However one problem of cloud service provisioning is that it is not instantaneous. A cloud VM can be acquired at any time by the user, but it may take up to several minutes for the acquired VM to be ready to use. The VM startup time is dependent on factors, such as image size, VM type, data center location, number of VMs, etc.[15] Cloud providers have different VM startup performance.

Mobile subscriber provisioning

Mobile subscriber provisioning refers to the setting up of new services, such as GPRS, MMS and Instant Messaging for an existing subscriber of a mobile phone network, and any gateways to standard Internet chat or mail services. The network operator typically sends these settings to the subscriber's handset using SMS text services or HTML, and less commonly WAP, depending on what the mobile operating systems can accept.

A general example of provisioning is with data services. A mobile user who is using his or her device for voice calling may wish to switch to data services in order to read emails or browse the Internet. The mobile device's services are "provisioned" and thus the user is able to stay connected through push emails and other features of smartphone services.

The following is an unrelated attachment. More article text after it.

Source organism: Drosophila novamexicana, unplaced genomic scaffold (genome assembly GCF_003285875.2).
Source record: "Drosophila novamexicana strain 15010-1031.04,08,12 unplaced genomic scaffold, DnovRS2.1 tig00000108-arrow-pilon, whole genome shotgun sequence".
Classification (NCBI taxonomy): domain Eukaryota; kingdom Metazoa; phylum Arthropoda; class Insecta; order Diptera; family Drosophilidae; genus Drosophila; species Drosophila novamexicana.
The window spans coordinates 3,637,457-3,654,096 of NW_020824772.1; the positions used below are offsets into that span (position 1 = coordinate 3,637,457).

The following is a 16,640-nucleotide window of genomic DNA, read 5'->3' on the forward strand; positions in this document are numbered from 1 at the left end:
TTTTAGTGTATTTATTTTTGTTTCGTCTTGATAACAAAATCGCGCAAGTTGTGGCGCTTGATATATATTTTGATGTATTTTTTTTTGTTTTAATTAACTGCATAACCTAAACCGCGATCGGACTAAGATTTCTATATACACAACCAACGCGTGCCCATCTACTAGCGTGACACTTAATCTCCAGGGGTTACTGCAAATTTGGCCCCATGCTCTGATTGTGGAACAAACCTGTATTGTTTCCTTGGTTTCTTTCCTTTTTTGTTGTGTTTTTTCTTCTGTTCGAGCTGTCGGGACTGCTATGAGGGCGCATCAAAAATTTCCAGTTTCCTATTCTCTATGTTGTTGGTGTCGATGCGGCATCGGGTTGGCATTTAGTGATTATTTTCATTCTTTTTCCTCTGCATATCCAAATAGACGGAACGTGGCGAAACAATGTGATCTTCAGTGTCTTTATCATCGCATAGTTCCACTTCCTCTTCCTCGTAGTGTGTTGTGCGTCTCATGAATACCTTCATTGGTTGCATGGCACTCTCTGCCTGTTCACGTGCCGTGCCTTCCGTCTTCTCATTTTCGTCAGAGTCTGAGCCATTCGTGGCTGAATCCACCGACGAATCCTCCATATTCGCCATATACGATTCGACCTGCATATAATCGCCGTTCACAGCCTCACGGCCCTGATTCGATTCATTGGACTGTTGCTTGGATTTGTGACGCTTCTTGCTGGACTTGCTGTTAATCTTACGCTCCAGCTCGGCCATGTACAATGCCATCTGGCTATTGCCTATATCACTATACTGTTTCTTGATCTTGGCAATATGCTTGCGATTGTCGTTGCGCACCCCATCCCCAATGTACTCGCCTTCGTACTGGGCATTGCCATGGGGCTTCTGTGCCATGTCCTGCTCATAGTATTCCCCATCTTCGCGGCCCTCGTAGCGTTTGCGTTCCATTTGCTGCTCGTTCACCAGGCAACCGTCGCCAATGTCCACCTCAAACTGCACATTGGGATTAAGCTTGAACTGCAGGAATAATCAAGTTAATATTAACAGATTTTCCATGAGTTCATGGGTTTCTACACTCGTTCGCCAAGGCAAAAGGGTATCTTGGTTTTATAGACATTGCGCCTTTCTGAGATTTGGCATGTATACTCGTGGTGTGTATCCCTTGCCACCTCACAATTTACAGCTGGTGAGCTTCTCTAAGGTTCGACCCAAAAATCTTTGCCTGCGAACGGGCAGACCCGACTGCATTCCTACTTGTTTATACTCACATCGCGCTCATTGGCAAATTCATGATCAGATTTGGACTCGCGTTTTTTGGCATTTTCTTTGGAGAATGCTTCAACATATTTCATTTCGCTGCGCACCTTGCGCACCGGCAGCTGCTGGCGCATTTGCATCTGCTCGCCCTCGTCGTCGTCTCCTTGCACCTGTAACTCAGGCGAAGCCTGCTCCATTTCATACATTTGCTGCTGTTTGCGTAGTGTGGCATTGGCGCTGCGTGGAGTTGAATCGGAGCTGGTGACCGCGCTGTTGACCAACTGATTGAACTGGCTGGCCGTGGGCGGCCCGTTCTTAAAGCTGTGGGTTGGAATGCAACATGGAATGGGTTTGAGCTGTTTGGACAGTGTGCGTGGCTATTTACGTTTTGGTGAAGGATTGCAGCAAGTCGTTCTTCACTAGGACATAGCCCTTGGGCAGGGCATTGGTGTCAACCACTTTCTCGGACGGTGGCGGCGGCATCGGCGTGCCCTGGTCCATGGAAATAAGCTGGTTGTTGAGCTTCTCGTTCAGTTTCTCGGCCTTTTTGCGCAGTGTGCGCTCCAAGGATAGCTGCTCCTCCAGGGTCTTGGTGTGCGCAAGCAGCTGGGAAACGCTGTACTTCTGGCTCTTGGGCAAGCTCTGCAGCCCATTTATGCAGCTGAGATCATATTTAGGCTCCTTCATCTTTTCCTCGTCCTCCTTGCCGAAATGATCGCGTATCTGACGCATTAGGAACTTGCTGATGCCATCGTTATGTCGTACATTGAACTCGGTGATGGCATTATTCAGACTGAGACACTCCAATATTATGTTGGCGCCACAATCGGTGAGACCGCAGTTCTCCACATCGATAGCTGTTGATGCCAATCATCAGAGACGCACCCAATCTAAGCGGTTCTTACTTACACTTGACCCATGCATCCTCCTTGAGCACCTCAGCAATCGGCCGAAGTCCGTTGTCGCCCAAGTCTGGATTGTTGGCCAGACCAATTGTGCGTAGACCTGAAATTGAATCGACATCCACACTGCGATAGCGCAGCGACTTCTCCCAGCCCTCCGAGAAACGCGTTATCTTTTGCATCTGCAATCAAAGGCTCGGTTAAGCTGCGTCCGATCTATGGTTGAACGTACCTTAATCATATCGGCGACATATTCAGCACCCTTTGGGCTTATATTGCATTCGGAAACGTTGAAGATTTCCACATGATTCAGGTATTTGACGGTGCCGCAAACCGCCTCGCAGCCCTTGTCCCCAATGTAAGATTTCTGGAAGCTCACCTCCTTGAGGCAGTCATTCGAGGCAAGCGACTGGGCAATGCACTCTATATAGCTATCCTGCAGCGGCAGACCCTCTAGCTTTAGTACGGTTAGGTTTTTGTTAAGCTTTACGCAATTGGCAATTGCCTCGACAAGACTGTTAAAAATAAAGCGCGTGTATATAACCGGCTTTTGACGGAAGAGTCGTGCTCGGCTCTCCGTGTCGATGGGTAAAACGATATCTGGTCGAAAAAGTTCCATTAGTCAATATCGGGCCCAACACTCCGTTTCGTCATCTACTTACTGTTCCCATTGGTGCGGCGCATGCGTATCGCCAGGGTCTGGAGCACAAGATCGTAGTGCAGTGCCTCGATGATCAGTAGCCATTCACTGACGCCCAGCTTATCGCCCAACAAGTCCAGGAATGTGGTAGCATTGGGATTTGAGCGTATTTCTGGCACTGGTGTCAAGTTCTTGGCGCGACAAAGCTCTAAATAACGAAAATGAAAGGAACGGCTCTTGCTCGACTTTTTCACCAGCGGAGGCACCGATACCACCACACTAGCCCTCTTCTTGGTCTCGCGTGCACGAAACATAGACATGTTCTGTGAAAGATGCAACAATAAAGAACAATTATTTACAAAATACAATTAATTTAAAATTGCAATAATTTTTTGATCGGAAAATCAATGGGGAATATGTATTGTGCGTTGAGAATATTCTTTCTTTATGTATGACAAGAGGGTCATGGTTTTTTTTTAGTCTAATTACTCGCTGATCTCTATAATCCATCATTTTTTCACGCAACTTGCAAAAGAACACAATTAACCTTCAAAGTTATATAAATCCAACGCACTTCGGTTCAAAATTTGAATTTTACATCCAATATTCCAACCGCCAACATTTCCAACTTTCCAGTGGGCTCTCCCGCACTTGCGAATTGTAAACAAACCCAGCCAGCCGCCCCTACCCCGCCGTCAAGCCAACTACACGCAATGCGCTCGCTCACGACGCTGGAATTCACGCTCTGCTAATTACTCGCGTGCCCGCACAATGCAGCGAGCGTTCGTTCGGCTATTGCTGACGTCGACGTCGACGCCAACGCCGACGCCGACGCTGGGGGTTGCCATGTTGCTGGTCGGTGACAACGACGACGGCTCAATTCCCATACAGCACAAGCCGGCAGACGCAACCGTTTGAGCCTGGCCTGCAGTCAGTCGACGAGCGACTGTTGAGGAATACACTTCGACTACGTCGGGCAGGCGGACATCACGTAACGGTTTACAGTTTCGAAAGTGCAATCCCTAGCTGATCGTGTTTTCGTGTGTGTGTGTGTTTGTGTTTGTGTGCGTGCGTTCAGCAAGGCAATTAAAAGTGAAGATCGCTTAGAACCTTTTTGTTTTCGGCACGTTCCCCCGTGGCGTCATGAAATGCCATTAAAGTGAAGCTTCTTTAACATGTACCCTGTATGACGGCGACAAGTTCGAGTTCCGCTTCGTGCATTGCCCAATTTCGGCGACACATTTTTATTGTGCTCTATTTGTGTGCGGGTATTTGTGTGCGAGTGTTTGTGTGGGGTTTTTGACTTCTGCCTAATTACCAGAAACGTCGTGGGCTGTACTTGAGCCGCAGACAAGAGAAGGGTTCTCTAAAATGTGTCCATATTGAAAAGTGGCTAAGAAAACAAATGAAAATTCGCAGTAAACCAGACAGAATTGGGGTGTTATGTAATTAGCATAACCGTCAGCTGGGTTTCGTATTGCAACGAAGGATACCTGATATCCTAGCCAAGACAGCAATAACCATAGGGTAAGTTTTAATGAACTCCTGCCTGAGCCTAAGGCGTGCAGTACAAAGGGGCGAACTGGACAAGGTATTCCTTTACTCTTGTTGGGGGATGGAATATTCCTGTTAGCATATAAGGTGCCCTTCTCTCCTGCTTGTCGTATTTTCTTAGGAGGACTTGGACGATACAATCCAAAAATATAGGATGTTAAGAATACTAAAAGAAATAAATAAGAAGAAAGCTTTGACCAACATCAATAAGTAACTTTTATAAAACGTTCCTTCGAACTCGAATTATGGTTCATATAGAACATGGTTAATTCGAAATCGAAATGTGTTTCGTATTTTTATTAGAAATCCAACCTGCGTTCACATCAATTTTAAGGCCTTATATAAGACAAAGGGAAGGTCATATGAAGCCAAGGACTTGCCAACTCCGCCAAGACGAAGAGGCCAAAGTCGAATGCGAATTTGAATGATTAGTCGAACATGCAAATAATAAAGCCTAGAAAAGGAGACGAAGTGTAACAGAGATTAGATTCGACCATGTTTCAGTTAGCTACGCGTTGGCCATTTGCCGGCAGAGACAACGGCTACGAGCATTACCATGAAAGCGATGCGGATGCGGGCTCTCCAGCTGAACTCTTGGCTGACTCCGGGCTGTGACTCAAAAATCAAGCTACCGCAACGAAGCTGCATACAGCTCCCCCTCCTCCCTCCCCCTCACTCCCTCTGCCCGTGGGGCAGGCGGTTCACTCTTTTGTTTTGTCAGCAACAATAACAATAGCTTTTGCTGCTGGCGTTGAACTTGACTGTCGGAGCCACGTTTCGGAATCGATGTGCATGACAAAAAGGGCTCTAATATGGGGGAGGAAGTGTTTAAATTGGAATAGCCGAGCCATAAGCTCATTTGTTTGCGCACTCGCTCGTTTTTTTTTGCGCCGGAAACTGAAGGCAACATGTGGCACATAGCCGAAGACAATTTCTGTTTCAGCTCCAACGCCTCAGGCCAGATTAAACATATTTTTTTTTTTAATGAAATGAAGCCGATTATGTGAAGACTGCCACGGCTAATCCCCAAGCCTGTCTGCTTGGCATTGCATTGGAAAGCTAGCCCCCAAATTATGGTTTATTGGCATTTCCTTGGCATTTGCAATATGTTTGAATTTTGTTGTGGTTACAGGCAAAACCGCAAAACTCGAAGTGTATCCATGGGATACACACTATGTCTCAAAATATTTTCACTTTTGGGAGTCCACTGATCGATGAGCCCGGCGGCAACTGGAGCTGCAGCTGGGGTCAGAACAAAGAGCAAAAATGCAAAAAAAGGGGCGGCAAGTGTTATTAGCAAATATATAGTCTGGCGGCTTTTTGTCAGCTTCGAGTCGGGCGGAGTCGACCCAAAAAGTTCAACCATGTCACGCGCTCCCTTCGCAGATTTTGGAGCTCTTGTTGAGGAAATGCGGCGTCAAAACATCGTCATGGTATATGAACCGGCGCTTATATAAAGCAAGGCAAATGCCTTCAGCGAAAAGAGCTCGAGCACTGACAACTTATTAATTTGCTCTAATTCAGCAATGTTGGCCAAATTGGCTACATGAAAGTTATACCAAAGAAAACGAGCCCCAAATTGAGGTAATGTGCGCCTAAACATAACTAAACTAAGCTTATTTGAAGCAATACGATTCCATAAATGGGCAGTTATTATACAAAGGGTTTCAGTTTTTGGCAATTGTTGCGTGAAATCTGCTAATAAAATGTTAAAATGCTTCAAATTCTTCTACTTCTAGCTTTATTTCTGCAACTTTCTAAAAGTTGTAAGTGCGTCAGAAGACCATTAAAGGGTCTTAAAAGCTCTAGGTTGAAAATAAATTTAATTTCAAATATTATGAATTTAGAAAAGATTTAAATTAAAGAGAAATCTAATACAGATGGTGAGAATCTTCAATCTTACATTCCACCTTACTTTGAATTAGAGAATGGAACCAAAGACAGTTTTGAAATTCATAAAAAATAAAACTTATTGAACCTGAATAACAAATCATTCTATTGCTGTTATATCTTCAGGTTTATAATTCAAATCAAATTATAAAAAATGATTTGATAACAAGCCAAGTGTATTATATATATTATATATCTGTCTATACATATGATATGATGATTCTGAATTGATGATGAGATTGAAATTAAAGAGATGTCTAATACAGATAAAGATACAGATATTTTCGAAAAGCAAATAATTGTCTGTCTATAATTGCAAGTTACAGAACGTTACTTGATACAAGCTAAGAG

Device management systems can benefit end-users by incorporating plug and play data services, supporting whatever device the end-user is using.. Such a platform can automatically detect devices in the network, sending them settings for immediate and continued usability. The process is fully automated, keeping the history of used devices and sending settings only to subscriber devices which were not previously set. One method of managing mobile updates is to filter IMEI/IMSI pairs. Some operators report activity of 50 over-the-air settings update files per second.

Mobile content provisioning